Mohamad Bazzi
The National (Opinion)
December 18, 2009 - 1:00am

Is peace possible between Syria and Israel? That question has taken on new urgency after the Israeli prime minister Benjamin Netanyahu offered to negotiate with the Syrian president Bashar Assad “anytime, anywhere” – and Mr Assad rebuffed the approach.

He is correct in assuming that a meeting with Mr Netanyahu at the moment would be nothing more than a photo-op. But that should not discourage the administration of the US president Barack Obama from pushing for renewed Syrian-Israeli negotiations. Instead of a direct meeting with the Israeli leader, Mr Assad has suggested that the two sides continue indirect negotiations through Turkey (Israeli and Syrian officials held a series of meetings last year through Turkish intermediaries, but Mr Assad broke off the talks after the Israeli invasion of Gaza).

The Syrian-Israeli track can move faster than Israeli-Palestinian negotiations, in which the two sides are still far apart on the central issues: Israeli settlements, the fate of Palestinian refugees and the final status of Jerusalem. By contrast, the Syrians and Israelis need to negotiate mainly over the return of the Golan Heights (strategic terrain that Israel has occupied since the 1967 war) and related security guarantees and water access issues.

Unlike the weak Palestinian leader Mahmoud Abbas, Mr Assad can actually deliver on a peace deal. Such an agreement is possible during Mr Obama’s presidency, but it will not happen without the deep involvement of his administration. The US has much to gain strategically from renewed Syrian-Israeli dialogue: Damascus could be pressed to play a more constructive role in the region, instead of being a spoiler. To achieve peace, the US must strongly push Israel back to negotiations and be willing to dispatch US personnel as monitors of any final agreement.

There is a well-established framework for an Syrian-Israeli deal – and one of its architects is Frederic Hof, who currently serves as deputy to George Mitchell, the Obama administration’s special envoy for Middle East peace. Over the past decade, he has proposed some of the most concrete ideas for solving this conflict, including a draft Syria-Israel peace treaty.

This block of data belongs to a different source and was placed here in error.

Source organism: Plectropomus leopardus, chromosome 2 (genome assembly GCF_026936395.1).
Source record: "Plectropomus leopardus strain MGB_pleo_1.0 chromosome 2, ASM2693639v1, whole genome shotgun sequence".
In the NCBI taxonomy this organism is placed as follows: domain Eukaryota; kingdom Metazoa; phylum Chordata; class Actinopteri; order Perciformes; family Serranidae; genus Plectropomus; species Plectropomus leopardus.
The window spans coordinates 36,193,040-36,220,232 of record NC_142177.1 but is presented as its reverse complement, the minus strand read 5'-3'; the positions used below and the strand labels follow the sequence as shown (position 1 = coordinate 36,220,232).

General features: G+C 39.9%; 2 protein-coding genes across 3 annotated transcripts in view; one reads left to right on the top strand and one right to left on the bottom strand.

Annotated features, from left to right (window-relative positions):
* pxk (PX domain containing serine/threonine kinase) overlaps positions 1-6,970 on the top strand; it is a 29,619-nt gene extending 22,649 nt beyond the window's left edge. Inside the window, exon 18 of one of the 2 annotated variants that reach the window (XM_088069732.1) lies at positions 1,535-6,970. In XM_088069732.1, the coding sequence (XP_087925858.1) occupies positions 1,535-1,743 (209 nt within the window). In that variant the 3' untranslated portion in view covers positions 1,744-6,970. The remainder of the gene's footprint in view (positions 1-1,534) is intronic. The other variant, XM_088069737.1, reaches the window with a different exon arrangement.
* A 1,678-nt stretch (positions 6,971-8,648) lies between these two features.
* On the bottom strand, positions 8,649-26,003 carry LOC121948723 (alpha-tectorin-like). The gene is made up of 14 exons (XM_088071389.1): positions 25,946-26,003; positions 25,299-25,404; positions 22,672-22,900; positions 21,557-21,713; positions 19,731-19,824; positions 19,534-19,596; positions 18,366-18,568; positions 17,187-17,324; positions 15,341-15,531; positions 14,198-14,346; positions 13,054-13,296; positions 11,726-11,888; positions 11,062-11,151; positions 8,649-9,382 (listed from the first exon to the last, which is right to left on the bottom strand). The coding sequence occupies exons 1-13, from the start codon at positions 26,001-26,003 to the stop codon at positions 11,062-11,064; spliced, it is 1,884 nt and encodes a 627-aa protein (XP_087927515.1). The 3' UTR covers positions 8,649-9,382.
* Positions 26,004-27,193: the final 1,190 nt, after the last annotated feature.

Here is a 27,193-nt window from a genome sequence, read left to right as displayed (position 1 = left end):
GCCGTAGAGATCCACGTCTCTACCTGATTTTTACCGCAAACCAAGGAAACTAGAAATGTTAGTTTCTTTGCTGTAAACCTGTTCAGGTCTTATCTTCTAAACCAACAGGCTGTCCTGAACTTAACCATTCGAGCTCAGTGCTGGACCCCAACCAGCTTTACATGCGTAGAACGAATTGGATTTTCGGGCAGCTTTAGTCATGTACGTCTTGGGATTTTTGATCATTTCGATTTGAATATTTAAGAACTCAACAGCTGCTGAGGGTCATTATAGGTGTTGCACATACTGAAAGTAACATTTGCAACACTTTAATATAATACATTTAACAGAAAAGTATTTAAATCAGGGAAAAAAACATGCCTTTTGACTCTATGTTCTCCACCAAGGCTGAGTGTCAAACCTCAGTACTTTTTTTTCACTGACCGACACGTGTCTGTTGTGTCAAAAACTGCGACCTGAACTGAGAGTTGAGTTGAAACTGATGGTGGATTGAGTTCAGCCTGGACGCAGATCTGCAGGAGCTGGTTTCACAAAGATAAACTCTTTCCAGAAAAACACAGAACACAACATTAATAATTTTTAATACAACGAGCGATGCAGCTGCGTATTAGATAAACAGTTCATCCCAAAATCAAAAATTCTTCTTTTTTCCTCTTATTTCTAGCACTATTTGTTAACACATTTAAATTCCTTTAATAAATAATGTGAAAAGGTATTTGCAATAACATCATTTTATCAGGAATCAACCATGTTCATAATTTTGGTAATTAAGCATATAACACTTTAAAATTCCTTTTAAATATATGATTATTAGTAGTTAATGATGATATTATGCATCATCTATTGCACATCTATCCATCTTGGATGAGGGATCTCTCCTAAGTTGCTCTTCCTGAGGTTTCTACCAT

Just before he joined the administration in March, Mr Hof wrote a report for the US Institute of Peace in which he laid out the idea of creating a nature reserve on the Golan Heights and parts of the Jordan river valley that would be returned to Syria. The reserve, which would be administered by Syria, is based on existing parks and nature reserves created by Israel during its occupation. The area would be accessible to both Syrians and Israelis to encourage informal, people-to-people contacts that could solidify a peace agreement.

Syria has consistently said that full peace is possible, but only if the entire Golan Heights and small tracts in the Jordan river valley are returned. In January 2000, the US president Bill Clinton led marathon talks between Hafez Assad (Bashar’s father) and the Israeli prime minister Ehud Barak. Those discussions collapsed over a sliver of land, about 500 metres wide, that would have given Syria access to the Sea of Galilee, a major source of water for Israel.

In his report, Mr Hof lays out in detail how these thorny disputes over access to water can be resolved. He writes that the plan “embodies a fundamental trade-off: Syria gets the land and regulated access to the water, and Israel gets the water and regulated access to the land”.

Despite his rhetoric, Mr Assad has shown a willingness to negotiate and he revels in the idea of proving to the world that Syria holds the crucial cards to peace and stability in the Middle East.

There is even an Arab framework for resuming talks, and Syria has signed on to it. The Arab Peace Initiative proposed by Saudi Arabia at the 2002 Arab League summit in Beirut offers a peace deal between Israel and all Arab states. The plan calls for Israeli withdrawal from all Arab lands captured during the 1967 war, the creation of a Palestinian state with sovereignty over East Jerusalem and a “just solution” to the problem of more than 3.5 million Palestinian refugees.

Yet even without a regional settlement, Israel has much to gain from a deal over the Golan. It would mean not only a peace treaty with Syria, but the end of Syrian aid to what is now Israel’s most dangerous enemy: Hizbollah, who did surprisingly well in their war with a far superior Israeli army in the summer of 2006.

Israel has exchanged occupied land for peace and security before: after the 1978 Camp David peace agreement with Egypt, Israeli forces withdrew fully from the Sinai peninsula and Israel was able to neutralise its most dangerous military rival at the time. In the end, it was a good bargain for Israel – and for the US, which now counts Egypt among its most important strategic allies in the Arab world.

If there are serious negotiations, the US can demand that Mr Assad’s regime stop interfering in Iraq, carry out domestic reforms, respect human rights, and drop Syrian support for Hamas and other Palestinian groups that reject peace with Israel.

There is an opening to revive this long-dormant track of the peace process. The Obama administration should not squander it.

Mohamad Bazzi is an adjunct senior fellow at the Council on Foreign Relations and a journalism professor at New York University.


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